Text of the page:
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Thread: The Cimbri - Celtic or Germanic?

  1. #111
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    Quote Originally Posted by anglesqueville View Post
    Well, how some guys invest so much ego in their haplogroup Y always amazed me. My own secret greatest source of pleasure is my father's Mt. K1c1c, poor relic of a line of doubtless miserable women in a removed corner of Finland. To everyone his thing.
    I'm pretty sure no matter what my y haplogroup had turned out to be, I would have found something to like about it, something to be interested and to glory in. That's kind of how I'm bent, plus I loved and practically worshiped my dad. I connect my y-dna with him (naturally), so whatever it is is more than sufficient for me.

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  3. #112
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    Quote Originally Posted by anglesqueville View Post
    Well, how some guys invest so much ego in their haplogroup Y always amazed me. My own secret greatest source of pleasure is my father's Mt. K1c1c, poor relic of a line of doubtless miserable women in a removed corner of Finland. To everyone his thing.
    Well, all I know about mine is that (historically, from a sample size of two) they tend to die violently away from home
    R1b>M269>L23>L51>L11>P312>DF19>DF88>FGC11833 >S4281>S4268>Z17112>BY44243

    Ancestors: Francis Cooke (M223/I2a2a) b1583; Hester Mahieu (Cooke) (J1c2 mtDNA) b.1584; Richard Warren (E-M35) b1578; Elizabeth Walker (Warren) (H1j mtDNA) b1583;
    John Mead (I2a1/P37.2) b1634; Rev. Joseph Hull (I1, L1301+ L1302-) b1595; Benjamin Harrington (M223/I2a2a-Y5729) b1618; Joshua Griffith (L21>DF13) b1593;
    John Wing (U106) b1584; Thomas Gunn (DF19) b1605; Hermann Wilhelm (DF19) b1635

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  5. #113
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    Quote Originally Posted by rms2 View Post
    BTW, some years back I exchanged a few emails with him. He's actually a decent guy. I think he just got carried away with the excitement of finding out he is "S28" (U152). Since he is bright and well read, naturally he turned to tracing what seemed to him the proper history of his y-chromosome ancestors.
    I have spoken to him as well via email. Nice guy who helped me update the History section of the FTDNA U152 page when I was an admin there. He does have a claim to fame as being the 1st person identified as U152/S28 via commercial testing. Dr Faux was a partner at EthnoAncestry testing. A week later, Charles Kerchner was the first customer to test positive for U152/S28. This was back in Dec 2005.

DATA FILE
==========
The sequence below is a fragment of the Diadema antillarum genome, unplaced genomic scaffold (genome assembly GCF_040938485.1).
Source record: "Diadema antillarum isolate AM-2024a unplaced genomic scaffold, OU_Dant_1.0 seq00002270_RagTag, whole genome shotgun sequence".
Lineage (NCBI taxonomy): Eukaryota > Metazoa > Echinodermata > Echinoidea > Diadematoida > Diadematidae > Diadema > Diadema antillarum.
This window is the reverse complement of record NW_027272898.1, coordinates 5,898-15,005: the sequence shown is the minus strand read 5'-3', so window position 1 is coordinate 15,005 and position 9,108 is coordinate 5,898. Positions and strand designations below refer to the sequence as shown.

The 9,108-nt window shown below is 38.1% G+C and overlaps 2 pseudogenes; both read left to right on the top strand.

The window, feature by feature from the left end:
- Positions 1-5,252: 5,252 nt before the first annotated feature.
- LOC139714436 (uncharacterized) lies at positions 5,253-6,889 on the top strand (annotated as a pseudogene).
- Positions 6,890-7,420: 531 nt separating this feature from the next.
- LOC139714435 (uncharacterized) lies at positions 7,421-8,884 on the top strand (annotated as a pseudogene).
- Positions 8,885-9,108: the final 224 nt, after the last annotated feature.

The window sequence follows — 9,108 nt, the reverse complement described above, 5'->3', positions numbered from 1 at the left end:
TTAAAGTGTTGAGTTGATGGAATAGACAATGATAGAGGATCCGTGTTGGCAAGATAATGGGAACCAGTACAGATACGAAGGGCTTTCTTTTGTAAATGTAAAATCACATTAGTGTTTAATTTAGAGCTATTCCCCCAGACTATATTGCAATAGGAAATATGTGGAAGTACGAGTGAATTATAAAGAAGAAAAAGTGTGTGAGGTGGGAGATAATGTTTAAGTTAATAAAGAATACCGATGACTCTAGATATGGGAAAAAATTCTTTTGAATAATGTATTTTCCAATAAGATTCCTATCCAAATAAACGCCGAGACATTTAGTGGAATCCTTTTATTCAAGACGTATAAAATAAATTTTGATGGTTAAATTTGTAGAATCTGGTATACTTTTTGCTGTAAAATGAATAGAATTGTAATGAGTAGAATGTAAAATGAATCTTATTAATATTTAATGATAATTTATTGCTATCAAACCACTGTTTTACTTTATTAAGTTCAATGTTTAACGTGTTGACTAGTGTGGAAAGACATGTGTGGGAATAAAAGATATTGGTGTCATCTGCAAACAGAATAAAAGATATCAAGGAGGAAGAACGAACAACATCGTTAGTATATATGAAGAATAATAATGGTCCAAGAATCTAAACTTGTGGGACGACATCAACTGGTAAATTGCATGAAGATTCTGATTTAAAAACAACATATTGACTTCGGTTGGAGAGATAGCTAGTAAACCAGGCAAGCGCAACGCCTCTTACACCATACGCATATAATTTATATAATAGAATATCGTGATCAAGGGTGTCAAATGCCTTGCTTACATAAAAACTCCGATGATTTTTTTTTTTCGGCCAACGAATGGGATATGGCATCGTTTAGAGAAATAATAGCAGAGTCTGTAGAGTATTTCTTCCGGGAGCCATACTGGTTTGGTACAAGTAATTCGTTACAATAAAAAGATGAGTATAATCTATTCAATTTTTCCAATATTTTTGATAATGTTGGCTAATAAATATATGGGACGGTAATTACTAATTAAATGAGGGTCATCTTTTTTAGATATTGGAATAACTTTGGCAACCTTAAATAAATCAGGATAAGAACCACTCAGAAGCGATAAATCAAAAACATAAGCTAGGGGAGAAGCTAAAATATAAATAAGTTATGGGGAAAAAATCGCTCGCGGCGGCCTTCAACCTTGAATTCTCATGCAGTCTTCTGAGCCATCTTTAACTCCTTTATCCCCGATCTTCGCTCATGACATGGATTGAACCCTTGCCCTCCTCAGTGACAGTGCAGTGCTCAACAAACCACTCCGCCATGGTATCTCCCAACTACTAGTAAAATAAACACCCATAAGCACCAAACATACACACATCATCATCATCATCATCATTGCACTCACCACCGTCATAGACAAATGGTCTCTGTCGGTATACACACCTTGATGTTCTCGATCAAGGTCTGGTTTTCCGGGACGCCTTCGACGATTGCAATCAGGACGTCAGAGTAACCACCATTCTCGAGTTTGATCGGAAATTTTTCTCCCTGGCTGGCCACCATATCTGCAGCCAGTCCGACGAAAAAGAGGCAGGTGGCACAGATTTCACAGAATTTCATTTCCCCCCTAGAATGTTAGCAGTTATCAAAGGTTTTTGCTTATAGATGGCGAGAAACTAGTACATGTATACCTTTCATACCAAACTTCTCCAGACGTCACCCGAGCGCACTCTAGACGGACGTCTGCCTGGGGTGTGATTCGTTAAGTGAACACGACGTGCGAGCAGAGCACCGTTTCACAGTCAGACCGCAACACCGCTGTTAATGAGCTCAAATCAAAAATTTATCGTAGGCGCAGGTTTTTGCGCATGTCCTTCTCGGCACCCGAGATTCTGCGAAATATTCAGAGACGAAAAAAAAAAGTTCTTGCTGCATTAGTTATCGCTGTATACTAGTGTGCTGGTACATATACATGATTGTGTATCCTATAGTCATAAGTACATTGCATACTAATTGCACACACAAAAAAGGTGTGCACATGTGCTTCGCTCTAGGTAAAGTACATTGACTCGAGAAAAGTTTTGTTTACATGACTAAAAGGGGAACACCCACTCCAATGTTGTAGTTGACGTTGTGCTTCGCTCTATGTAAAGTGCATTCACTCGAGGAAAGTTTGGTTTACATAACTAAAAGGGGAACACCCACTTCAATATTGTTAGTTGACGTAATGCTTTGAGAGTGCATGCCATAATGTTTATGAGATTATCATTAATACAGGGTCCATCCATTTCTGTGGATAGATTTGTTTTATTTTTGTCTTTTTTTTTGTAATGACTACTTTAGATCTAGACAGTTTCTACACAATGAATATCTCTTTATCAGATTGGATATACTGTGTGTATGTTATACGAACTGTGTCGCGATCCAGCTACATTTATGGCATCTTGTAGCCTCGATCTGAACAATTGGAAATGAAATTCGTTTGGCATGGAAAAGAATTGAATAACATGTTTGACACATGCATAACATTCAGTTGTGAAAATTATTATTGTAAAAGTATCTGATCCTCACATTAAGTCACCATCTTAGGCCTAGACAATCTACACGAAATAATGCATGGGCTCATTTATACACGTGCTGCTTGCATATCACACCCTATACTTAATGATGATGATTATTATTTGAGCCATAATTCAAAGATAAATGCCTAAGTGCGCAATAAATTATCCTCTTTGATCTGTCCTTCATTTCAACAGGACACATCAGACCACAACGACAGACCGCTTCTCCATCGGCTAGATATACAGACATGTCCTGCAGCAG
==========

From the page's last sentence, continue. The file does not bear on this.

The actual first person identified as U152/S28 was an anonymous Utah man.
    U152/S28 came to the knowledge of the scientific community through the publication of the paper Whole-Genome Patterns of Common DNA Variations in Three Human Populations by David A. Hinds et al. in Science on 18 Feb 2005. The single positive subject in the Hinds paper was NA07349, or CEPH1345-01, a Utah Mormon from the Centre d'Etude du Polymorphism Humain (CEPH) collection, available at the Coriell Institute. Dr. Pui-Yan Kwok at the University of California, San Franscisco (UCSF) had discovered this SNP prior to its submission to Single Nucleotide Polymorphism database (dbSNP) on 18 May 2004.
    More here. https://www.familytreedna.com/groups...out/background..

    As the actual date of U152's discovery is unknown, some time prior to 18 May 2004, I've unofficially adopted 18 May 2004 as the date of U152's discovery.

    May 18th: U152 Day. Feel free to take that day off and take a drink of your favorite beverage from a replica Bell Beaker
    Last edited by MitchellSince1893; 08-14-2019 at 12:20 AM.
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  7. #114
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    I mentioned some of that back here.

    He is essentially a nice guy, once you get to know him, but he made himself obnoxious back in those early days with his Rootsweb and then dna forums posts, as almost any R1bxU152 guy who was around then can testify.